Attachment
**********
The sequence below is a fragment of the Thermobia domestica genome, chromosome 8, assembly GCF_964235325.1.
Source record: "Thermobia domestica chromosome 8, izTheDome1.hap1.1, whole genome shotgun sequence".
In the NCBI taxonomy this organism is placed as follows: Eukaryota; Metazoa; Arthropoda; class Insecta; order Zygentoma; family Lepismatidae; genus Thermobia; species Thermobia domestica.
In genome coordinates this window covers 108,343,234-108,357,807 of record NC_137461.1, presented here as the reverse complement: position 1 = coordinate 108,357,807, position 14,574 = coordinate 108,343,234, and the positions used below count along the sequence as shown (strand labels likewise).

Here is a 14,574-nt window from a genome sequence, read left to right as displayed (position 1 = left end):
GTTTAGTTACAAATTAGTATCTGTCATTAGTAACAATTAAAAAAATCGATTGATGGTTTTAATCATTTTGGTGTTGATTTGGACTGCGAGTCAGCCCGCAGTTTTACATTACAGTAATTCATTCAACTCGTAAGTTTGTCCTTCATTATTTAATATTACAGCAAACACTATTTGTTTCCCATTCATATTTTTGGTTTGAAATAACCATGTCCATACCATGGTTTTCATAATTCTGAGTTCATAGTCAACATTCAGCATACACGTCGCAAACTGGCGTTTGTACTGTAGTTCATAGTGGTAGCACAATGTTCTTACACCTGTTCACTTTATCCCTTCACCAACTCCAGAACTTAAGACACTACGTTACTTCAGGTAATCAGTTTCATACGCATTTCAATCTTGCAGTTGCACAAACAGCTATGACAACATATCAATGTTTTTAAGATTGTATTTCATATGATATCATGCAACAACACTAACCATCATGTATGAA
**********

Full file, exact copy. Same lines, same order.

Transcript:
The sequence below is a fragment of the Thermobia domestica genome, chromosome 8, assembly GCF_964235325.1.
Source record: "Thermobia domestica chromosome 8, izTheDome1.hap1.1, whole genome shotgun sequence".
In the NCBI taxonomy this organism is placed as follows: Eukaryota; Metazoa; Arthropoda; class Insecta; order Zygentoma; family Lepismatidae; genus Thermobia; species Thermobia domestica.
In genome coordinates this window covers 108,343,234-108,357,807 of record NC_137461.1, presented here as the reverse complement: position 1 = coordinate 108,357,807, position 14,574 = coordinate 108,343,234, and the positions used below count along the sequence as shown (strand labels likewise).

Here is a 14,574-nt window from a genome sequence, read left to right as displayed (position 1 = left end):
GTTTAGTTACAAATTAGTATCTGTCATTAGTAACAATTAAAAAAATCGATTGATGGTTTTAATCATTTTGGTGTTGATTTGGACTGCGAGTCAGCCCGCAGTTTTACATTACAGTAATTCATTCAACTCGTAAGTTTGTCCTTCATTATTTAATATTACAGCAAACACTATTTGTTTCCCATTCATATTTTTGGTTTGAAATAACCATGTCCATACCATGGTTTTCATAATTCTGAGTTCATAGTCAACATTCAGCATACACGTCGCAAACTGGCGTTTGTACTGTAGTTCATAGTGGTAGCACAATGTTCTTACACCTGTTCACTTTATCCCTTCACCAACTCCAGAACTTAAGACACTACGTTACTTCAGGTAATCAGTTTCATACGCATTTCAATCTTGCAGTTGCACAAACAGCTATGACAACATATCAATGTTTTTAAGATTGTATTTCATATGATATCATGCAACAACACTAACCATCATGTATGAA